Syrian rebels ride on buses during evacuation from Daraa city in July 2018. Mohamad Abazeed/AFP.
AMMAN: A car sat abandoned on the side of a road, two bodies in the trunk.
Omar a-Sharif and Mansour al-Hariri were rebel commanders of two armed factions affiliated with the Free Syrian Army (FSA) when they decided to “settle their status” with the Syrian government last year.
Pro-government forces had just seized control of Syria’s southwest in a massive aerial and ground offensive that saw the opposition crumble in a matter of weeks.
While many former rebels would ultimately join the ranks of the Syrian army or Russian-backed Fifth Corps, a-Sharif and al-Hariri joined the hundreds who signed up to one of the Syrian government’s notorious security branches.
But on a cold evening on January 4, their bodies were found curled up inside the trunk of a dusty old Kia—drenched in blood, with bullet holes to the head.
Not far up the road, winding through the farmlands along the Syrian-Jordanian border, stands a military barracks. The area—close to the town of Yaduda—is said to be dotted with checkpoints and regularly patrolled by pro-government forces.
But rumors circulating among local residents and former rebels also talk of a-Sharif and al-Hariri’s involvement in an arms trading network between ex-opposition fighters, Hezbollah and Syrian army’s elite Fourth Division. The claim is that the two men got themselves into trouble.
Still, it remains unclear who was behind the attack.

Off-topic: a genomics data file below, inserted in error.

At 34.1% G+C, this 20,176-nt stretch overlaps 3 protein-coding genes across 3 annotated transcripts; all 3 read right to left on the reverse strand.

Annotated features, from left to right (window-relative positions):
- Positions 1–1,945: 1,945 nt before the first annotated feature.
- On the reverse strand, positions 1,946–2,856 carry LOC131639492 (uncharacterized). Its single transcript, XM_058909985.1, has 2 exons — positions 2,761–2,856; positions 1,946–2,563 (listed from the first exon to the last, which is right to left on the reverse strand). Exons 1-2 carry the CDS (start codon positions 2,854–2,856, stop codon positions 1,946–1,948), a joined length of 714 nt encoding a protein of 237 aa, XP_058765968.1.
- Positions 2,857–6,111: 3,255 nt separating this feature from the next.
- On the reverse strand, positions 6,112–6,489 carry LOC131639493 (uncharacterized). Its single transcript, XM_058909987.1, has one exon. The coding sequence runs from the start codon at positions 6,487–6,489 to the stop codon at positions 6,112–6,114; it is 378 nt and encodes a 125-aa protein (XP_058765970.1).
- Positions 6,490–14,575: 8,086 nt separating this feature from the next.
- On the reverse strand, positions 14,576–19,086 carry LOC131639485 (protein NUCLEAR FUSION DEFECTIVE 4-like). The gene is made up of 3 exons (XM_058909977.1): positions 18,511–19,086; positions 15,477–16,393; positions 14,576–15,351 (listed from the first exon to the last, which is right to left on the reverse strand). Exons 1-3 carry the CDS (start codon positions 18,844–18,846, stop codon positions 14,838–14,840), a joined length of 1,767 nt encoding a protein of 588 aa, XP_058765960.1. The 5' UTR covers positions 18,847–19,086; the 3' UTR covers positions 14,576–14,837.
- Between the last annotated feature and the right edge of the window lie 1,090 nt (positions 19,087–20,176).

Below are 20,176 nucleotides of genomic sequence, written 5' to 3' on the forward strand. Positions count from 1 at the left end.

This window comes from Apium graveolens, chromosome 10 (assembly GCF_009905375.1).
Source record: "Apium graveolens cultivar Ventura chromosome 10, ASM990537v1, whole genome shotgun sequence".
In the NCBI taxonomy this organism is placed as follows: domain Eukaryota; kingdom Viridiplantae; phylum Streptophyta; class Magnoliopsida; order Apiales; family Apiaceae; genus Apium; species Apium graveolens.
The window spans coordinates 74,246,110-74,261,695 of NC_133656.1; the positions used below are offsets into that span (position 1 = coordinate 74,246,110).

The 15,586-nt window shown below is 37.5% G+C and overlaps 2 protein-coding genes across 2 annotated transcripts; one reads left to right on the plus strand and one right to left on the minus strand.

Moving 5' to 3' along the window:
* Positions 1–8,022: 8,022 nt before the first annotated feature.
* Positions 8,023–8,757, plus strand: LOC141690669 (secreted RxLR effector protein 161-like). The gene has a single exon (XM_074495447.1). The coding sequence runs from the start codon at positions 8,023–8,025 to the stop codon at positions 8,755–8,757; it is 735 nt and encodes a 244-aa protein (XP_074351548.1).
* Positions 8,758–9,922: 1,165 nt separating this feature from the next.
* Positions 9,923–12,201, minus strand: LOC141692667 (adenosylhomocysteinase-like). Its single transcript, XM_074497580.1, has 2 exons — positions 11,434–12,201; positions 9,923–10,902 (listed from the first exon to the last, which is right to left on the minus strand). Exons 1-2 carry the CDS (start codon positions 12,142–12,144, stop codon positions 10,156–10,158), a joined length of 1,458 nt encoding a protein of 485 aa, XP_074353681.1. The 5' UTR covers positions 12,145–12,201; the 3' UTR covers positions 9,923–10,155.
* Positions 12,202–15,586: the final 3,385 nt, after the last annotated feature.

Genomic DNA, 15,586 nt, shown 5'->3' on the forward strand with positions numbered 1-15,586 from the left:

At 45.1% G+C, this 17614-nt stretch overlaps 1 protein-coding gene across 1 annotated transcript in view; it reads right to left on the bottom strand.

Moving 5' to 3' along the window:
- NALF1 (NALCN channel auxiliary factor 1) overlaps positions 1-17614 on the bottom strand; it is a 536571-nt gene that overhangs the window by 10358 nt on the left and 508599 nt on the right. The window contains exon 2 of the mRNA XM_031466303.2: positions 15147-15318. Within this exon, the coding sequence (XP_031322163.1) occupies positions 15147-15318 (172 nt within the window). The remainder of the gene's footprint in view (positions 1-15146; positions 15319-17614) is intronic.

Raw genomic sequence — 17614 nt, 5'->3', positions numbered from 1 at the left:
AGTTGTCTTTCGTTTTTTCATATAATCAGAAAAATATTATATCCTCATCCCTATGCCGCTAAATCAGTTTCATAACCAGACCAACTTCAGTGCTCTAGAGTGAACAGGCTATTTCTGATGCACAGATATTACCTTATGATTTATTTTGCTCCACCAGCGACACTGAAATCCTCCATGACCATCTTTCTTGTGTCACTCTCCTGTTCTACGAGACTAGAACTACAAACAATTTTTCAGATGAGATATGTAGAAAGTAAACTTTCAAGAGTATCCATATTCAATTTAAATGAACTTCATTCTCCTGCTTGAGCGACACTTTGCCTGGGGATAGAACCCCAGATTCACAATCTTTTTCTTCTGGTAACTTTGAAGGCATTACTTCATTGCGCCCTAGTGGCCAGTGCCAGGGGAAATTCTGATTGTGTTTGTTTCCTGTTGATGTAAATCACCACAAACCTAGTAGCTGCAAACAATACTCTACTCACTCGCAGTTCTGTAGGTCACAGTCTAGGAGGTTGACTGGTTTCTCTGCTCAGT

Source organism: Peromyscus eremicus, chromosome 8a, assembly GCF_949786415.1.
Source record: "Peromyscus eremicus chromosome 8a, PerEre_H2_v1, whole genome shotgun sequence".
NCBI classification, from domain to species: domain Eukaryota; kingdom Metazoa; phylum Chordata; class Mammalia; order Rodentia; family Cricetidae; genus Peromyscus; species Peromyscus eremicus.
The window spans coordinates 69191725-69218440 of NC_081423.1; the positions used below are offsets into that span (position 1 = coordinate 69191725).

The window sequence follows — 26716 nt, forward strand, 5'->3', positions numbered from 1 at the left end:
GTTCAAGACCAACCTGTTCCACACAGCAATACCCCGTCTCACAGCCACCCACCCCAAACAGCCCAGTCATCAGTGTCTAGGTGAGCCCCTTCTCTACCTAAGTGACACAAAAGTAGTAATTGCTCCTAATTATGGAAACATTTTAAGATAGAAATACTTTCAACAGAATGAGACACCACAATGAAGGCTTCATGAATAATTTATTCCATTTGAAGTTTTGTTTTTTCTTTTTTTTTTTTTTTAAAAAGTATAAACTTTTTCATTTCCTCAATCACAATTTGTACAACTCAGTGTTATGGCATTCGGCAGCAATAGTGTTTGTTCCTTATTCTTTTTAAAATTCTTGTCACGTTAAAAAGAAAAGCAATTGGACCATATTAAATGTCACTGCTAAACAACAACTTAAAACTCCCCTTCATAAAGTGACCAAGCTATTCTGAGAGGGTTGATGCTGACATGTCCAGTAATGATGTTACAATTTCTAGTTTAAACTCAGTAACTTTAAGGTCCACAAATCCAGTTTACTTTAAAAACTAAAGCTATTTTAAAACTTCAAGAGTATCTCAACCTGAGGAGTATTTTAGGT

A-Sharif and al-Hariri are just two names in a growing list of reconciled rebel fighters and opposition figures assassinated amid Daraa’s chaotic, and often violent, transition back to government control.
Using information provided by former rebel commanders and opposition negotiators, local activists and the Daraa Martyrs’ Documentation Office, Syria Direct has been able to confirm at least 15 such assassinations that have taken place since July, when the Syrian government’s month-long assault on Daraa province and neighboring Quneitra gave way to a series of localized surrender and reconciliation deals across the southwest.
More than six months later, assassinations and disappearances are targeting all sides in Daraa’s fractious political landscape: not only former rebel commanders and opposition supporters, but also Syrian army officers, security forces and local officials affiliated with the Syrian government.
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Earlier this month, Yaduda mayor Mohammad Ahmad al-Mnajjar was gunned down outside his home by unknown gunmen—months after purportedly playing a prominent role in the eventual surrender agreement that handed the town back to the Syrian government and its allies.
Meanwhile, simmering anti-government sentiment has given way to scattered bombings and assaults on pro-government positions, claimed by newly formed insurgent groups likely made up of ex-rebels. The sheer range of actors operating in the area makes it extremely difficult to place responsibility for the attacks.